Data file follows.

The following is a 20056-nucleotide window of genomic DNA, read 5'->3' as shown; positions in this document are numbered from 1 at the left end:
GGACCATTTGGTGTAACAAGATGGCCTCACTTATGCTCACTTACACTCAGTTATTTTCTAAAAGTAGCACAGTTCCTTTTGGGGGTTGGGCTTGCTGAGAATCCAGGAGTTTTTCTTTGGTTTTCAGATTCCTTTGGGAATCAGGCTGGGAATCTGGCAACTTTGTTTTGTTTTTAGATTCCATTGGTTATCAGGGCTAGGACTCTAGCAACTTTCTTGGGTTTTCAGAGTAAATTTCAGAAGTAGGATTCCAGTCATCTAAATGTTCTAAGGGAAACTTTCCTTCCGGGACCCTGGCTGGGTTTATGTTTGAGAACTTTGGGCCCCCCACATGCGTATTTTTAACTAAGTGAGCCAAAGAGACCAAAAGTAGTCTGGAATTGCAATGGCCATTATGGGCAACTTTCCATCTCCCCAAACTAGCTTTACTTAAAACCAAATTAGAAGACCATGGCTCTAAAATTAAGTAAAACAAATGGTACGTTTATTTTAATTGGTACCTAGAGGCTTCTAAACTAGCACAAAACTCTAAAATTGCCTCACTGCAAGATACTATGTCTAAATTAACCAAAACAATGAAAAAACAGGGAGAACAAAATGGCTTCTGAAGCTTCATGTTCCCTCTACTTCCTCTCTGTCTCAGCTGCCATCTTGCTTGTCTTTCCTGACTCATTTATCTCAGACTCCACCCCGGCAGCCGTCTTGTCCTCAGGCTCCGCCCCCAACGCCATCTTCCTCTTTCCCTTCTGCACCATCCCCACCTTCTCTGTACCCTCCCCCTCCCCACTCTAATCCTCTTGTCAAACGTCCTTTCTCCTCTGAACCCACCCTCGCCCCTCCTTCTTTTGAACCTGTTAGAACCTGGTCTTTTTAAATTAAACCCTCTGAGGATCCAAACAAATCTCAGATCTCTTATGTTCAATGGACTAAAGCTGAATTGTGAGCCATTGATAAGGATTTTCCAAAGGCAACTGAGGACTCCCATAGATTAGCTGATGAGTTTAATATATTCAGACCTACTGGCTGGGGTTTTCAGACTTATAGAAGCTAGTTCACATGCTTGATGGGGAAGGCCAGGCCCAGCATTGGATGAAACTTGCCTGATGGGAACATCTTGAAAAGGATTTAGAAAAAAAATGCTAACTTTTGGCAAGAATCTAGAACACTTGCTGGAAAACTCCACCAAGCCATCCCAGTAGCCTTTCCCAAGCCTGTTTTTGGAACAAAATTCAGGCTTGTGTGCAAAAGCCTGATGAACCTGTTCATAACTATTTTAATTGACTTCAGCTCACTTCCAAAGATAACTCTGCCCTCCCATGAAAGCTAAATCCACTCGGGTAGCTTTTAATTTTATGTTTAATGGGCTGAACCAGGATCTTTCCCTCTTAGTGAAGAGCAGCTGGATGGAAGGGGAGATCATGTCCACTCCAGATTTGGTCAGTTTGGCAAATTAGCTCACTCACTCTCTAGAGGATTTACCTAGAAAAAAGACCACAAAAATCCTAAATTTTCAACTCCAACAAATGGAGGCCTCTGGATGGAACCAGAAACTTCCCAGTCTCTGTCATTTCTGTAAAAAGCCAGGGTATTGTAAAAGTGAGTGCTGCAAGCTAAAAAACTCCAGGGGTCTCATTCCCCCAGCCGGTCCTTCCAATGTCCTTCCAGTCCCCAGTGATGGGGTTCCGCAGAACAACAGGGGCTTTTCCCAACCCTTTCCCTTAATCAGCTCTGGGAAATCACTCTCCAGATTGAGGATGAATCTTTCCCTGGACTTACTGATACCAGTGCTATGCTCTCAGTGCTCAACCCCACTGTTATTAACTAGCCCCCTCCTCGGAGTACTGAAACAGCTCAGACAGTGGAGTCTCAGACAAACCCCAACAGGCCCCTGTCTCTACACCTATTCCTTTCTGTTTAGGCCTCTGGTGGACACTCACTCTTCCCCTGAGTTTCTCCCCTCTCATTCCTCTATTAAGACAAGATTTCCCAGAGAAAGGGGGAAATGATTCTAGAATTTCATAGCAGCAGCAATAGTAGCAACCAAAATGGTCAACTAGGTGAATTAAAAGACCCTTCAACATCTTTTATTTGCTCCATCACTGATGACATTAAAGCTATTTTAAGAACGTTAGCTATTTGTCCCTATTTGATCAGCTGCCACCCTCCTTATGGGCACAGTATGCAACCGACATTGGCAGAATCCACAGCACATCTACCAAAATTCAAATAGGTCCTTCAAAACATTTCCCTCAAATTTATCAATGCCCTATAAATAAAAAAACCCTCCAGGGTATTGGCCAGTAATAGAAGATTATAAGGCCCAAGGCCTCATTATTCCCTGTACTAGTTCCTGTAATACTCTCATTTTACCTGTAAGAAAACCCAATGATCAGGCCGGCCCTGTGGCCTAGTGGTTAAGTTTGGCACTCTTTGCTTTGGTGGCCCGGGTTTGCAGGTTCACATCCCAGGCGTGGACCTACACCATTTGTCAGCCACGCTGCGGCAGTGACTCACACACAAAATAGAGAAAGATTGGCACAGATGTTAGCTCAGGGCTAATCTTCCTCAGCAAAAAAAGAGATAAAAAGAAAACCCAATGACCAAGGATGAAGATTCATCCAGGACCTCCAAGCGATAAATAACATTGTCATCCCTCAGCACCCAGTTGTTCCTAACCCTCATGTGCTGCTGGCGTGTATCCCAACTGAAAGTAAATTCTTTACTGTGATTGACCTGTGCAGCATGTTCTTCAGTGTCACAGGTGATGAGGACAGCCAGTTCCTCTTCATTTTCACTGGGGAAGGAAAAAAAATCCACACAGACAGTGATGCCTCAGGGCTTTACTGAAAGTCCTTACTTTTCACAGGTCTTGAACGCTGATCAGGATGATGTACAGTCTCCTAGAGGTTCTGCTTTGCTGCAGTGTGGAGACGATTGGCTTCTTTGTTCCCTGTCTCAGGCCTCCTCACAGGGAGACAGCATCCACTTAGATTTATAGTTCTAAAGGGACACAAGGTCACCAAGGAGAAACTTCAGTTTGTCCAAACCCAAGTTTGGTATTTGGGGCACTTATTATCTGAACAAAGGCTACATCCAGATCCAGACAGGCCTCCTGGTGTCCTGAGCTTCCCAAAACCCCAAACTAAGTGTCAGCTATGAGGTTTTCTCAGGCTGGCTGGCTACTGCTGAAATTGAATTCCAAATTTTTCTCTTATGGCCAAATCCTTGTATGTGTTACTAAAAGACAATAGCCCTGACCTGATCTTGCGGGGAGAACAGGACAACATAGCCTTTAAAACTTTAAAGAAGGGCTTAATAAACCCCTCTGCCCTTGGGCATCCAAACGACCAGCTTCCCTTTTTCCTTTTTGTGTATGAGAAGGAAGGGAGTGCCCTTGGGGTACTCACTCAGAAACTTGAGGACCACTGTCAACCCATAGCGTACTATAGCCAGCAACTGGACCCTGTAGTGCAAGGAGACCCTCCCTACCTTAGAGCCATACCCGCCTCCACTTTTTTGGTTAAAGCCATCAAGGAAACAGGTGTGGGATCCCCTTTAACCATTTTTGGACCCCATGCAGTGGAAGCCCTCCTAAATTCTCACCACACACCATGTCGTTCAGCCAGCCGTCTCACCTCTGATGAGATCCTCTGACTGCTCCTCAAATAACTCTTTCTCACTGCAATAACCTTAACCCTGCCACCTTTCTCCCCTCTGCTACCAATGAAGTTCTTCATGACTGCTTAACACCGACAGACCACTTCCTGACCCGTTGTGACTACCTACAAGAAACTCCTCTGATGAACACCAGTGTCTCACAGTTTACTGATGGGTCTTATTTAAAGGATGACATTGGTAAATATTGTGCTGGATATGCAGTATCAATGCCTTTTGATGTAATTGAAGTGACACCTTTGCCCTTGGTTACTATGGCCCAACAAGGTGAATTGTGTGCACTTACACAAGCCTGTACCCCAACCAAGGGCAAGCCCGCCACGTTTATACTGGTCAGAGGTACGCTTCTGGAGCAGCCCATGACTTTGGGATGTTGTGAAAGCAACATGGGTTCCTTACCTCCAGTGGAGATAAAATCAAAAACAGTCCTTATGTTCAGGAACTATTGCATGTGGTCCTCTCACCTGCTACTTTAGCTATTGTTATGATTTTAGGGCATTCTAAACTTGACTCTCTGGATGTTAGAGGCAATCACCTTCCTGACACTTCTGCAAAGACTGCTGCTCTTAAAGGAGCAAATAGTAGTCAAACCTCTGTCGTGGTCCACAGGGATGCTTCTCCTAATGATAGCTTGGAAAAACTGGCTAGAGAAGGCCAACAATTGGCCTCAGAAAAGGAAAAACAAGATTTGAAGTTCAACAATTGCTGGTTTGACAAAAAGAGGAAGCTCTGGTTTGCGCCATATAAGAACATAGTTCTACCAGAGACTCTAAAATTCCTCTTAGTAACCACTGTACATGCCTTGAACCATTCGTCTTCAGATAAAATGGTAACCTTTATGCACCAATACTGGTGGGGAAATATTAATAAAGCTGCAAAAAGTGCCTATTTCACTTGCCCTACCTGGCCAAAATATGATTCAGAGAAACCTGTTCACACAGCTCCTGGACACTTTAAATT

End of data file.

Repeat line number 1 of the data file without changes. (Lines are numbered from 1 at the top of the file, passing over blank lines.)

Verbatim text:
The following is a 20056-nucleotide window of genomic DNA, read 5'->3' as shown; positions in this document are numbered from 1 at the left end: